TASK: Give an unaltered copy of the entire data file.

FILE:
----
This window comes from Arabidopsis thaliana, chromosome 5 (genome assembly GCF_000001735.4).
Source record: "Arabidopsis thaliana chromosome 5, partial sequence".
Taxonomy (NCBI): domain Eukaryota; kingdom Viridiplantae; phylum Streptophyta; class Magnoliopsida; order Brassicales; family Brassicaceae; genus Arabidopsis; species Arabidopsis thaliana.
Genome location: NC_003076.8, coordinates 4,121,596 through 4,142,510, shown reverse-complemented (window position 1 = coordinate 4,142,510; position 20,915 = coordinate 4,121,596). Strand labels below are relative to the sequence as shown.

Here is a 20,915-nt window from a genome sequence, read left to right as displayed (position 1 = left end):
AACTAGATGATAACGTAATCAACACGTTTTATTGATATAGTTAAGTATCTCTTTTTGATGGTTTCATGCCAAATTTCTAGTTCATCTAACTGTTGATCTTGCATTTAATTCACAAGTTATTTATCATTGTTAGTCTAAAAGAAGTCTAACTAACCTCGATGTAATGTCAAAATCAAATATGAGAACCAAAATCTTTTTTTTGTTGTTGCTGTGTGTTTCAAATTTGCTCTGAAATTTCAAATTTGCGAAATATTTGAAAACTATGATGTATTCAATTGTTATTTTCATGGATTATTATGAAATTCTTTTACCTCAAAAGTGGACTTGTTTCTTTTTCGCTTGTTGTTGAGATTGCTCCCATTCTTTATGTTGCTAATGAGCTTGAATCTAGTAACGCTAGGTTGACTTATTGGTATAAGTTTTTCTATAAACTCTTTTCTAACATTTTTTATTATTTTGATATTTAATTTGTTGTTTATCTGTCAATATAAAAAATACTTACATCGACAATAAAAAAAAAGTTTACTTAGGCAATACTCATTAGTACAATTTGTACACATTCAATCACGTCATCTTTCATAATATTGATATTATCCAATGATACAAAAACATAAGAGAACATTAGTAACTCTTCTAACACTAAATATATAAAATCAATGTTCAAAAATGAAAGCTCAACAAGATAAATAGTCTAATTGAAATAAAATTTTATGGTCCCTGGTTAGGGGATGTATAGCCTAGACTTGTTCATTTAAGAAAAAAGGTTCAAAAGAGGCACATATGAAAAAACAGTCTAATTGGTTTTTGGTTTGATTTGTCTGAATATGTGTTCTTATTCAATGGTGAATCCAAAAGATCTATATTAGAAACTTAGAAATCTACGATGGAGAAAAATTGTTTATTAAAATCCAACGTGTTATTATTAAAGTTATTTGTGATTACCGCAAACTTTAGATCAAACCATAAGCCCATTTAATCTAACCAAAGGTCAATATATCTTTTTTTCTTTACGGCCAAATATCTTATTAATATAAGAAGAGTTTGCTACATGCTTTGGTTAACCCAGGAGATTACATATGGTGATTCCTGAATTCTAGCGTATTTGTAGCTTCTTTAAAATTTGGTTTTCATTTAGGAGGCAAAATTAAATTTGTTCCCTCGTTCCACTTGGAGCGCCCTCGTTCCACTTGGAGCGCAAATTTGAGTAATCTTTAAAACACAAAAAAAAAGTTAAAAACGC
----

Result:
This window comes from Arabidopsis thaliana, chromosome 5 (genome assembly GCF_000001735.4).
Source record: "Arabidopsis thaliana chromosome 5, partial sequence".
Taxonomy (NCBI): domain Eukaryota; kingdom Viridiplantae; phylum Streptophyta; class Magnoliopsida; order Brassicales; family Brassicaceae; genus Arabidopsis; species Arabidopsis thaliana.
Genome location: NC_003076.8, coordinates 4,121,596 through 4,142,510, shown reverse-complemented (window position 1 = coordinate 4,142,510; position 20,915 = coordinate 4,121,596). Strand labels below are relative to the sequence as shown.

Here is a 20,915-nt window from a genome sequence, read left to right as displayed (position 1 = left end):
AACTAGATGATAACGTAATCAACACGTTTTATTGATATAGTTAAGTATCTCTTTTTGATGGTTTCATGCCAAATTTCTAGTTCATCTAACTGTTGATCTTGCATTTAATTCACAAGTTATTTATCATTGTTAGTCTAAAAGAAGTCTAACTAACCTCGATGTAATGTCAAAATCAAATATGAGAACCAAAATCTTTTTTTTGTTGTTGCTGTGTGTTTCAAATTTGCTCTGAAATTTCAAATTTGCGAAATATTTGAAAACTATGATGTATTCAATTGTTATTTTCATGGATTATTATGAAATTCTTTTACCTCAAAAGTGGACTTGTTTCTTTTTCGCTTGTTGTTGAGATTGCTCCCATTCTTTATGTTGCTAATGAGCTTGAATCTAGTAACGCTAGGTTGACTTATTGGTATAAGTTTTTCTATAAACTCTTTTCTAACATTTTTTATTATTTTGATATTTAATTTGTTGTTTATCTGTCAATATAAAAAATACTTACATCGACAATAAAAAAAAAGTTTACTTAGGCAATACTCATTAGTACAATTTGTACACATTCAATCACGTCATCTTTCATAATATTGATATTATCCAATGATACAAAAACATAAGAGAACATTAGTAACTCTTCTAACACTAAATATATAAAATCAATGTTCAAAAATGAAAGCTCAACAAGATAAATAGTCTAATTGAAATAAAATTTTATGGTCCCTGGTTAGGGGATGTATAGCCTAGACTTGTTCATTTAAGAAAAAAGGTTCAAAAGAGGCACATATGAAAAAACAGTCTAATTGGTTTTTGGTTTGATTTGTCTGAATATGTGTTCTTATTCAATGGTGAATCCAAAAGATCTATATTAGAAACTTAGAAATCTACGATGGAGAAAAATTGTTTATTAAAATCCAACGTGTTATTATTAAAGTTATTTGTGATTACCGCAAACTTTAGATCAAACCATAAGCCCATTTAATCTAACCAAAGGTCAATATATCTTTTTTTCTTTACGGCCAAATATCTTATTAATATAAGAAGAGTTTGCTACATGCTTTGGTTAACCCAGGAGATTACATATGGTGATTCCTGAATTCTAGCGTATTTGTAGCTTCTTTAAAATTTGGTTTTCATTTAGGAGGCAAAATTAAATTTGTTCCCTCGTTCCACTTGGAGCGCCCTCGTTCCACTTGGAGCGCAAATTTGAGTAATCTTTAAAACACAAAAAAAAAGTTAAAAACGC